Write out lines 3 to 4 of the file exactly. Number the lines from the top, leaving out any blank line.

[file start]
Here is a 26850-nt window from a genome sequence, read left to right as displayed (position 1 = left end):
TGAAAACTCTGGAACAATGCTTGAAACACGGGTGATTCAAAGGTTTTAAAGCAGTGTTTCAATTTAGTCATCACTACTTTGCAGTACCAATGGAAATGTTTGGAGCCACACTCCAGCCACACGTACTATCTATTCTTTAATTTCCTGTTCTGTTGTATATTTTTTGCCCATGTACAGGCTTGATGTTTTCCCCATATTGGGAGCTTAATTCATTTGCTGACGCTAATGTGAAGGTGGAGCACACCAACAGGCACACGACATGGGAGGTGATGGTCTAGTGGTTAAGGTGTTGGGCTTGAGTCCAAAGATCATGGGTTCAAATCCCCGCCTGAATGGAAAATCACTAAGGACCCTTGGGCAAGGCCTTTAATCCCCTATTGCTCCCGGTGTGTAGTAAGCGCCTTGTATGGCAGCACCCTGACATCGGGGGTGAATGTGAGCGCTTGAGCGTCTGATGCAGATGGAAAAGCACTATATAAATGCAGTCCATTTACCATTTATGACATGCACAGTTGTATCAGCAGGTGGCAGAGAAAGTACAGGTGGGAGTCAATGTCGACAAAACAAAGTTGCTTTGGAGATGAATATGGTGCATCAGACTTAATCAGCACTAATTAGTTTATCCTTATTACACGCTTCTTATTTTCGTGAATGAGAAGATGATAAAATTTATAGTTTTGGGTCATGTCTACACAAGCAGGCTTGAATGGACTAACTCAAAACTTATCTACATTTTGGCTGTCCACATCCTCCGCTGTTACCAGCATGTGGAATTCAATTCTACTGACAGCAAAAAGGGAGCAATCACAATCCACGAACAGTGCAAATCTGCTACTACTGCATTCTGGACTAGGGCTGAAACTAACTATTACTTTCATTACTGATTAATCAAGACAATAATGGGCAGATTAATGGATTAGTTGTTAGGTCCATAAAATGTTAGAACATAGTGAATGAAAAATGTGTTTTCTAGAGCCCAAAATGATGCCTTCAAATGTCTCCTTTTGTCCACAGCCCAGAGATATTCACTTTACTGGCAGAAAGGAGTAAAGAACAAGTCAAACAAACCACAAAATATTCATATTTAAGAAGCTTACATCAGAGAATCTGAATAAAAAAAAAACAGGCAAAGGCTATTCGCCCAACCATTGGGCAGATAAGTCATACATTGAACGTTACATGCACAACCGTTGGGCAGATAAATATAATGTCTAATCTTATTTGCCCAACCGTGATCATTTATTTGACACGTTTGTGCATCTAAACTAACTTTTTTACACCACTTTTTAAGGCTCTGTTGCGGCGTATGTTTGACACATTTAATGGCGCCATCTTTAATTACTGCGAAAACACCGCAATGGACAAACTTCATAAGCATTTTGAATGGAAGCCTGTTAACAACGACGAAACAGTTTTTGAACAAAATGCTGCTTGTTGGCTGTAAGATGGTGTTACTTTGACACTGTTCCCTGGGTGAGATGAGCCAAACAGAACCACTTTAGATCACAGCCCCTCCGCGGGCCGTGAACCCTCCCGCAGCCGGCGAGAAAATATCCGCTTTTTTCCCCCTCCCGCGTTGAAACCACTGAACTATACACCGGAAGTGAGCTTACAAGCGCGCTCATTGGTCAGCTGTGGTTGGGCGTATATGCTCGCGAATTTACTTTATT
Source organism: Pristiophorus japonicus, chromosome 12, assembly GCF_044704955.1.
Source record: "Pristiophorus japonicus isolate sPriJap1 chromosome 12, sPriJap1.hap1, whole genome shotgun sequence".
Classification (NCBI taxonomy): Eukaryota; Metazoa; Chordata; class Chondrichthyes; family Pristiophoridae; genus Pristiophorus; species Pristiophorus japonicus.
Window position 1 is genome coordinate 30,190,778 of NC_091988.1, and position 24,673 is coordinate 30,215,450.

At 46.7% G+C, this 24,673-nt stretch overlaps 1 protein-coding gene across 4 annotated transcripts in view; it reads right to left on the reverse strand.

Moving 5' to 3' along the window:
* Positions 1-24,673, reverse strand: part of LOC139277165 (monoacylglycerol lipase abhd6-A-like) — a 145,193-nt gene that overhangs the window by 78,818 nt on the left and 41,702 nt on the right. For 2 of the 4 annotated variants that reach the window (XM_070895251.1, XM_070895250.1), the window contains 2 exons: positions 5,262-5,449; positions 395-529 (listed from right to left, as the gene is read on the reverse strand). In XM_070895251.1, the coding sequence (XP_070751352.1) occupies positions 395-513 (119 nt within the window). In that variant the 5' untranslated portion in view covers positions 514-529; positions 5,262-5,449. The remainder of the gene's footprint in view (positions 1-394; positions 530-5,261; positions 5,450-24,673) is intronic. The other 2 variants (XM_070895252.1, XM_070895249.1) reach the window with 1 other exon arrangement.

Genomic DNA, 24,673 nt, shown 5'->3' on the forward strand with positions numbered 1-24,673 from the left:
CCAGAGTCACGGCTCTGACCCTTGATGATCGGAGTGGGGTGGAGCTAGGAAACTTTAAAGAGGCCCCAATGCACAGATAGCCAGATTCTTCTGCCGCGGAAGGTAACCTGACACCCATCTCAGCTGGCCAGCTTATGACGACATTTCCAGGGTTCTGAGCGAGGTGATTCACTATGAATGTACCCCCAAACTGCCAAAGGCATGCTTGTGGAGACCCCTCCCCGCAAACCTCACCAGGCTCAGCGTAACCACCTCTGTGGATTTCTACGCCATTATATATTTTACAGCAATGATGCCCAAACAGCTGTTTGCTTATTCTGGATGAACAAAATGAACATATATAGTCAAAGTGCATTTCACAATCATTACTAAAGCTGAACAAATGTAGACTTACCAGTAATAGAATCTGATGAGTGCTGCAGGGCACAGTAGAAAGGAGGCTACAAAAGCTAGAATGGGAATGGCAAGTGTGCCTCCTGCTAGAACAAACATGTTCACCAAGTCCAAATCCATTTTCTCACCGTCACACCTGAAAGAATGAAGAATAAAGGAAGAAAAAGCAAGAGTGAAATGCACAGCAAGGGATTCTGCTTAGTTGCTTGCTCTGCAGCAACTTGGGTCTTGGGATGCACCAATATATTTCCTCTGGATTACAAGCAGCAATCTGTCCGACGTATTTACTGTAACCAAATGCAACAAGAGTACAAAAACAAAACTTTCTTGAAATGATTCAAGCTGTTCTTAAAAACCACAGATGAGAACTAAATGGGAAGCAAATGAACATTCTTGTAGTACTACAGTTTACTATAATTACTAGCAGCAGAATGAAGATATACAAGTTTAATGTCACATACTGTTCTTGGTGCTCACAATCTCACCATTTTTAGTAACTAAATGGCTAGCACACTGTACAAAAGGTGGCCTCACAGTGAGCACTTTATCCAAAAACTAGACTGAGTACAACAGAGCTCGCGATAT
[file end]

Source organism: Pristiophorus japonicus, chromosome 12, assembly GCF_044704955.1.
Source record: "Pristiophorus japonicus isolate sPriJap1 chromosome 12, sPriJap1.hap1, whole genome shotgun sequence".